tradesman should give whatever was wanted without payment to any one who wore his old hat and moved [it] in a particular manner?" and he then showed me how it was moved. He then went into another shop where he was trusted, and asked for some small article, moving his hat in the proper manner, and of course obtained it without payment. When we came out he said, "Now, if you like to go by yourself into that cake-shop" (how well I remember its exact position,) "I will lend you my hat, and you can get whatever you like if you move the hat on your head properly." I gladly accepted the generous offer, and went in and asked for some cakes, moved the old hat, and was walking out of the shop, when the shopman made a rush at me, so I dropped the cakes and ran for dear life, and was astonished by being greeted by shouts of laughter by my false friend Garnett.
I can say in my own favor that I was as a boy humane, but I owed this entirely to the instruction and example of my sisters. I doubt, indeed, whether humanity is a natural or innate quality. I was very fond of collecting eggs, but I never took more than a single egg out of a bird's nest, except on one single occasion, when I took all, not for their value, but from a sort of bravado.
I had a strong taste for angling, and would sit for any number of hours on the bank of a river or pond watching the float. When at Maer I was told that I could kill the worms with salt and water, and from that day I never spitted a living worm, though at the expense probably of some loss of success.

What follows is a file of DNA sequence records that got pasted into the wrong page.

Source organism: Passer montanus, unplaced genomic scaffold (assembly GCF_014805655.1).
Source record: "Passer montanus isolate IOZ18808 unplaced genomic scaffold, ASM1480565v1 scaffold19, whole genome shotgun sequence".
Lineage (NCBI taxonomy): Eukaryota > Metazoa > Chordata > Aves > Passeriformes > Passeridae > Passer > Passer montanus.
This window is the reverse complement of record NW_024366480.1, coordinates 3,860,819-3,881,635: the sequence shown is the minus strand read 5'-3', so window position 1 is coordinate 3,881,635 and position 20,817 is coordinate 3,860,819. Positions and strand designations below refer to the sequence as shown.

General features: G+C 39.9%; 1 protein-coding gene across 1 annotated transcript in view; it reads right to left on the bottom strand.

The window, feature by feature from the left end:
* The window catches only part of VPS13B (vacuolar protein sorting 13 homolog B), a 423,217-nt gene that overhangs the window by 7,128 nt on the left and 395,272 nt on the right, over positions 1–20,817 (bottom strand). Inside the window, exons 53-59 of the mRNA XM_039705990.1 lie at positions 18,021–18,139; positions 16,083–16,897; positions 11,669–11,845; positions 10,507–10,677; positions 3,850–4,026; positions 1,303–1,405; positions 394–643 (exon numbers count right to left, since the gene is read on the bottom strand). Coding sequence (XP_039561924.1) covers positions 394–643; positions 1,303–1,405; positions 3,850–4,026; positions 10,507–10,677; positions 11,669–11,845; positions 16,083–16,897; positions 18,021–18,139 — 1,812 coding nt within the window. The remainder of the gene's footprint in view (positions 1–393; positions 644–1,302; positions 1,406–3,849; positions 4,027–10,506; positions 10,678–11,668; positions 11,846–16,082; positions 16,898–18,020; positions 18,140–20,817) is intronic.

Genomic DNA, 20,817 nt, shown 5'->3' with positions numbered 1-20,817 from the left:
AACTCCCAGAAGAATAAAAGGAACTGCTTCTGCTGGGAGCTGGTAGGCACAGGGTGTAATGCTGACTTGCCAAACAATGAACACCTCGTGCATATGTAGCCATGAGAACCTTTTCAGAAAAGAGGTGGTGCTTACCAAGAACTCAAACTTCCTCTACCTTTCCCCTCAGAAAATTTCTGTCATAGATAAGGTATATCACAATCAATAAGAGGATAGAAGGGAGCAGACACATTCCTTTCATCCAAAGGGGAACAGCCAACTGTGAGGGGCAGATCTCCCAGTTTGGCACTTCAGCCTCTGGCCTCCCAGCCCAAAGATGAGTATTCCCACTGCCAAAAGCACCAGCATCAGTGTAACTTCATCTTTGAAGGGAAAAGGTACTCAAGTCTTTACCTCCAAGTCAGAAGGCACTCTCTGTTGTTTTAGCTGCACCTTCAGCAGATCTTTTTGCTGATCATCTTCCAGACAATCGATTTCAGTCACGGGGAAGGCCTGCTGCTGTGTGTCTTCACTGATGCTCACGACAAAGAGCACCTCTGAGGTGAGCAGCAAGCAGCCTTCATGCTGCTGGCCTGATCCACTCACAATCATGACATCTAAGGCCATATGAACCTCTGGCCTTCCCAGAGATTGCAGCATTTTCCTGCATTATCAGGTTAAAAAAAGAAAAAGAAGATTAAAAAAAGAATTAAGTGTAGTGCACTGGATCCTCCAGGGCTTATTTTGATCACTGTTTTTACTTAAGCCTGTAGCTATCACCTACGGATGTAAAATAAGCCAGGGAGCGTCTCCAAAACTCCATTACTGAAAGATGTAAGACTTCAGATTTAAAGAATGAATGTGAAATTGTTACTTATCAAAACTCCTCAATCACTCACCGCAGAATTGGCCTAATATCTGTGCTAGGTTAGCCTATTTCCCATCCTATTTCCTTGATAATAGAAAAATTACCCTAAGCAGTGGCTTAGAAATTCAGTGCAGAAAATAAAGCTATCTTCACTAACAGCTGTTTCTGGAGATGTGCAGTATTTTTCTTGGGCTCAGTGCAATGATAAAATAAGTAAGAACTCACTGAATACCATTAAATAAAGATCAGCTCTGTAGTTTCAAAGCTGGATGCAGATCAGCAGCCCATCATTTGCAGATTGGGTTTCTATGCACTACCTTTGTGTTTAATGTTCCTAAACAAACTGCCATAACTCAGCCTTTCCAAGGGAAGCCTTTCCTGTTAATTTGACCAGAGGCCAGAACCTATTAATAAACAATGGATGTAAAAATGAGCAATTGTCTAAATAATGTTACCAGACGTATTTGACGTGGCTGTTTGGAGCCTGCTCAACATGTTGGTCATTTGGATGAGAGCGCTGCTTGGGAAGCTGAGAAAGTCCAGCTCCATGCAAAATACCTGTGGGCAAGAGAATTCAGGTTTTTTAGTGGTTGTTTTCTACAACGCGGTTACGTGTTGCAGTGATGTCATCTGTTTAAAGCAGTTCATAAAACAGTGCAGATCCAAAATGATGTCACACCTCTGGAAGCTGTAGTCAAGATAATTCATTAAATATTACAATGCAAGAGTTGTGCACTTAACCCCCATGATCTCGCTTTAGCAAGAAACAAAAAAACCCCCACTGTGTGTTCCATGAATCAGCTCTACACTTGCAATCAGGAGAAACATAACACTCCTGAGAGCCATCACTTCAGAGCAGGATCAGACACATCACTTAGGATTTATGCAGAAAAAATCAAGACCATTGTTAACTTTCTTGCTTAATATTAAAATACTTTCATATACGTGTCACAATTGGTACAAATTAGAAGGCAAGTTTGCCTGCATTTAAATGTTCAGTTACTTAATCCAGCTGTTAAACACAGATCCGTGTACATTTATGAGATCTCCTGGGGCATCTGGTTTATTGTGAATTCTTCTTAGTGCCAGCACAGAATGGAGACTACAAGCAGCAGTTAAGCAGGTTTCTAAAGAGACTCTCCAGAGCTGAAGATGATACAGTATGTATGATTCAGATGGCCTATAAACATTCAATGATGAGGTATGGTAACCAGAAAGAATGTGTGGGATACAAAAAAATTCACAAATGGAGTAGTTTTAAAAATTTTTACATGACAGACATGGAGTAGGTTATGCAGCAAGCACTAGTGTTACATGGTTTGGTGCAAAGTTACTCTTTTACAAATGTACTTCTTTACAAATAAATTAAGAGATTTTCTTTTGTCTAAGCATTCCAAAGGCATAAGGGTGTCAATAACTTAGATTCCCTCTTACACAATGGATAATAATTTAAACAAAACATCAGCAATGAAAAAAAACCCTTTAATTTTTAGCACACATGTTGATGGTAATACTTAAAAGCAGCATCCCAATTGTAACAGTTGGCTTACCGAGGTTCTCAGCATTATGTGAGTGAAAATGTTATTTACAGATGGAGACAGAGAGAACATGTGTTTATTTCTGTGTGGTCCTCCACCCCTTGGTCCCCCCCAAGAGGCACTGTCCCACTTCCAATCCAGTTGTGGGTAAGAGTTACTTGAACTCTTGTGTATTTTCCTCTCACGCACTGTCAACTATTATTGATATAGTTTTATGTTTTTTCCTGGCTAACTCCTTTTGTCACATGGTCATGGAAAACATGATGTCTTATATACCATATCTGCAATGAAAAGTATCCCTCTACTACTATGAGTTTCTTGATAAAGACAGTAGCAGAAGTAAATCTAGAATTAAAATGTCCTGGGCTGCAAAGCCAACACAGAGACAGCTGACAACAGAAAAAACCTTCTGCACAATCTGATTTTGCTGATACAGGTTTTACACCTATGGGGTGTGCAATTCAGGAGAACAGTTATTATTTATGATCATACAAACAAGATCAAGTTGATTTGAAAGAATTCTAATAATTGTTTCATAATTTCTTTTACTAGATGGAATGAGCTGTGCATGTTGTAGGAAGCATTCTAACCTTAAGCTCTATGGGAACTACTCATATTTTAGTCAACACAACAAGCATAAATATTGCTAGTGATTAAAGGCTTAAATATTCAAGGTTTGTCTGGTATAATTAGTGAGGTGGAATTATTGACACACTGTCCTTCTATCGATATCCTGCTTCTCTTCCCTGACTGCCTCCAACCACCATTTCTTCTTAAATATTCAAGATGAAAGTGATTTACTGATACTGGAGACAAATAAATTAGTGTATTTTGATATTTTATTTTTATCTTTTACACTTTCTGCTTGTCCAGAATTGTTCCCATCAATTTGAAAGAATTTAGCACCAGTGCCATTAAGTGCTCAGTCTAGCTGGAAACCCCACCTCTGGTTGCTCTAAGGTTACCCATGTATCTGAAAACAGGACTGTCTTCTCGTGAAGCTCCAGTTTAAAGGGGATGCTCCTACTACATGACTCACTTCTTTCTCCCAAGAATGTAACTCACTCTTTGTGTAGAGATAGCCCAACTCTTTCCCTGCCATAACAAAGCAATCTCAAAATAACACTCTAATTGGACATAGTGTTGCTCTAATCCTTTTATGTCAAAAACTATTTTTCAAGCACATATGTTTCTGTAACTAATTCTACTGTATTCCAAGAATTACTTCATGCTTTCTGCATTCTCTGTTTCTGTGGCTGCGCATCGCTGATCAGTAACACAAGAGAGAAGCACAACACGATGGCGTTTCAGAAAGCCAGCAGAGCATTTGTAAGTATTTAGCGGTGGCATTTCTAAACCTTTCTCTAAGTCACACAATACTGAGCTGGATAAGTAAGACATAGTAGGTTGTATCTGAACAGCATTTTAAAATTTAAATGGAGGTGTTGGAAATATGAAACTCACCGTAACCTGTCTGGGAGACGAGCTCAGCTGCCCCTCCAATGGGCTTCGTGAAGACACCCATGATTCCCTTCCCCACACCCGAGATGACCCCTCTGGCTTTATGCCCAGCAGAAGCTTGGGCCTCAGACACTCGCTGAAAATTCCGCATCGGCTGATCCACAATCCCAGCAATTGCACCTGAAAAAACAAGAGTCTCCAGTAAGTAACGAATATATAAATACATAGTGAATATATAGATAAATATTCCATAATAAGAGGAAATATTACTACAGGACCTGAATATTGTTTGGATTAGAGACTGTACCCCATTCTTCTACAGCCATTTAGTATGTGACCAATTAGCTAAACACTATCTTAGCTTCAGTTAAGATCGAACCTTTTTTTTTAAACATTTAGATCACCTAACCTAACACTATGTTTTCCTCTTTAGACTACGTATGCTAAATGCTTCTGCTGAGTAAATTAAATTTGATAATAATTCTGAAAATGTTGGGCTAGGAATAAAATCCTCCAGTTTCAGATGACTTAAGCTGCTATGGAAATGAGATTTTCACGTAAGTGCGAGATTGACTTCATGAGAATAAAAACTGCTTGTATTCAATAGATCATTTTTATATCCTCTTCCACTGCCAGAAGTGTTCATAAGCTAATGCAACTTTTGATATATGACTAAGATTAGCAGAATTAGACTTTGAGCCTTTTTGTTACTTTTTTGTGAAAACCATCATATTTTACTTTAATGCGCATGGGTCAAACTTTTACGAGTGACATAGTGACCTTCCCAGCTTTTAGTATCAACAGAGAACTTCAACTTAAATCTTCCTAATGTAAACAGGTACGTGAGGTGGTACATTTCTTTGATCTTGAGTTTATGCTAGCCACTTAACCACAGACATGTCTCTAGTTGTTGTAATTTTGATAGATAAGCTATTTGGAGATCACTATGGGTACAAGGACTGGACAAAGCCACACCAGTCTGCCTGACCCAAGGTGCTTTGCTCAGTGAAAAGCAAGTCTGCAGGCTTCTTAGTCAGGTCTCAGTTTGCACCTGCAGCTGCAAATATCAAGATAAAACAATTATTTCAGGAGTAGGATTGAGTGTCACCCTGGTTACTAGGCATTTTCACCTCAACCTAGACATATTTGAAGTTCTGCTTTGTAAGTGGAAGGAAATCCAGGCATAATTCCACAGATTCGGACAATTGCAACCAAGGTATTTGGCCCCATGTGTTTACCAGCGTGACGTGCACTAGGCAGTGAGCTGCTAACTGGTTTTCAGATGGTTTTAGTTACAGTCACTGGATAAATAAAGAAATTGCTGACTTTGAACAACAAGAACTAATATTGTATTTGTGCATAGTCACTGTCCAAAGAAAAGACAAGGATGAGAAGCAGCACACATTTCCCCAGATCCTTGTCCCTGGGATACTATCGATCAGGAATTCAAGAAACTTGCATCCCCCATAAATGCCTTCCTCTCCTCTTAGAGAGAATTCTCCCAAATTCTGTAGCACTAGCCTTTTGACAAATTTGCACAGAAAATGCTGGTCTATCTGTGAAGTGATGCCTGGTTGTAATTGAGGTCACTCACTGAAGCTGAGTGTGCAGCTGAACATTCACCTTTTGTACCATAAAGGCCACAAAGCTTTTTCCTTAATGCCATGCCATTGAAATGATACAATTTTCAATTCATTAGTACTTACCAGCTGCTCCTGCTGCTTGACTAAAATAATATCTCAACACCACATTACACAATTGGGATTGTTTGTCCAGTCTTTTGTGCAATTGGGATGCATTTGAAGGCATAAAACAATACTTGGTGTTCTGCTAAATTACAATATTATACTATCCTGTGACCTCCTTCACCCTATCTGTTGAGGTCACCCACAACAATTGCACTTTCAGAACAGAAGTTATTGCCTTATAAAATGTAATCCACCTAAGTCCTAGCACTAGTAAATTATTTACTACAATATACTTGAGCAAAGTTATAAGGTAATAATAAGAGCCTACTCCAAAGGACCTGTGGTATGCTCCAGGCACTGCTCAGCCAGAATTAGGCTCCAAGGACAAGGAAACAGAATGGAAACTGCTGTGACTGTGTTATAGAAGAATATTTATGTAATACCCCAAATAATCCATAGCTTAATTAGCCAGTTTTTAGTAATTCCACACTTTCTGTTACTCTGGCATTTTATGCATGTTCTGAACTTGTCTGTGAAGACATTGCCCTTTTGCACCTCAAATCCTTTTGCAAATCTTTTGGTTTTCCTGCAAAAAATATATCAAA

Once as a very little boy while at the day-school, or before that time, I acted cruelly, for I beat a puppy, I believe, simply from enjoying the sense of power; but the beating could not have been severe, for the puppy did not howl, of which I feel sure, as the spot was near the house. This act lay heavily on my conscience, as is shown by my remembering the exact spot where the crime was committed. It probably lay all the heavier from my love of dogs being then, and for a long time afterward, a passion. Dogs seem to know this, for I was an adept in robbing their love from their masters.
I remember clearly only one other incident during this year while at Mr. Case's daily school—namely, the burial of a dragoon-soldier; and it is surprising how clearly I can still see the horse with the man's empty boots and carbine suspended to the saddle, and the firing over the grave. This scene deeply stirred whatever poetic fancy there was in me.
In the summer of 1818 I went to Dr. Butler's great school in Shrewsbury, and remained there for seven years till midsummer, 1825, when I was sixteen years old. I boarded at this school, so that I had the great advantage of living the life of a true school-boy; but as the distance was hardly more than a mile to my home, I very often ran there in the longer intervals between the callings over and before locking up
- The house of his uncle, Josiah Wedgwood.